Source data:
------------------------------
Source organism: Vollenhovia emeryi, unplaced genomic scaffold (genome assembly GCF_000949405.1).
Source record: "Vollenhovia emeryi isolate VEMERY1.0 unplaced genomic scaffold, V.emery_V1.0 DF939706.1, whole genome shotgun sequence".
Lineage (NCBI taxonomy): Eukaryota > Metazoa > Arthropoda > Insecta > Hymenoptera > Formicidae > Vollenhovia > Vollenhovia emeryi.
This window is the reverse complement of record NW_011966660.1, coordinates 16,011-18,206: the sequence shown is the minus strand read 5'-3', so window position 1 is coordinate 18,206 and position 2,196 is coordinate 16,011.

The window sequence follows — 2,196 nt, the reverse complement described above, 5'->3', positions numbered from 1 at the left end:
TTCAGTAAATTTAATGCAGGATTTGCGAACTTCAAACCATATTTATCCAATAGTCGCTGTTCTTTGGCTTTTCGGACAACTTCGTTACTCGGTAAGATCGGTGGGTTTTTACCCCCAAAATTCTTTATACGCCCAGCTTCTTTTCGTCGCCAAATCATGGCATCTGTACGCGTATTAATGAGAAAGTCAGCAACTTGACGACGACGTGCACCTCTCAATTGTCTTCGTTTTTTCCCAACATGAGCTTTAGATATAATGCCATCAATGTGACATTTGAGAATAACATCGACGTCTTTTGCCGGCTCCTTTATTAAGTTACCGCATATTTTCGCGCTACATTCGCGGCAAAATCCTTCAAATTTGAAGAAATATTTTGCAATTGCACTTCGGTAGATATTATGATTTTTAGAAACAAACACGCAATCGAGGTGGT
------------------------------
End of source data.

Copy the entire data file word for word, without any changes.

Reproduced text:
Source organism: Vollenhovia emeryi, unplaced genomic scaffold (genome assembly GCF_000949405.1).
Source record: "Vollenhovia emeryi isolate VEMERY1.0 unplaced genomic scaffold, V.emery_V1.0 DF939706.1, whole genome shotgun sequence".
Lineage (NCBI taxonomy): Eukaryota > Metazoa > Arthropoda > Insecta > Hymenoptera > Formicidae > Vollenhovia > Vollenhovia emeryi.
This window is the reverse complement of record NW_011966660.1, coordinates 16,011-18,206: the sequence shown is the minus strand read 5'-3', so window position 1 is coordinate 18,206 and position 2,196 is coordinate 16,011.

The window sequence follows — 2,196 nt, the reverse complement described above, 5'->3', positions numbered from 1 at the left end:
TTCAGTAAATTTAATGCAGGATTTGCGAACTTCAAACCATATTTATCCAATAGTCGCTGTTCTTTGGCTTTTCGGACAACTTCGTTACTCGGTAAGATCGGTGGGTTTTTACCCCCAAAATTCTTTATACGCCCAGCTTCTTTTCGTCGCCAAATCATGGCATCTGTACGCGTATTAATGAGAAAGTCAGCAACTTGACGACGACGTGCACCTCTCAATTGTCTTCGTTTTTTCCCAACATGAGCTTTAGATATAATGCCATCAATGTGACATTTGAGAATAACATCGACGTCTTTTGCCGGCTCCTTTATTAAGTTACCGCATATTTTCGCGCTACATTCGCGGCAAAATCCTTCAAATTTGAAGAAATATTTTGCAATTGCACTTCGGTAGATATTATGATTTTTAGAAACAAACACGCAATCGAGGTGGT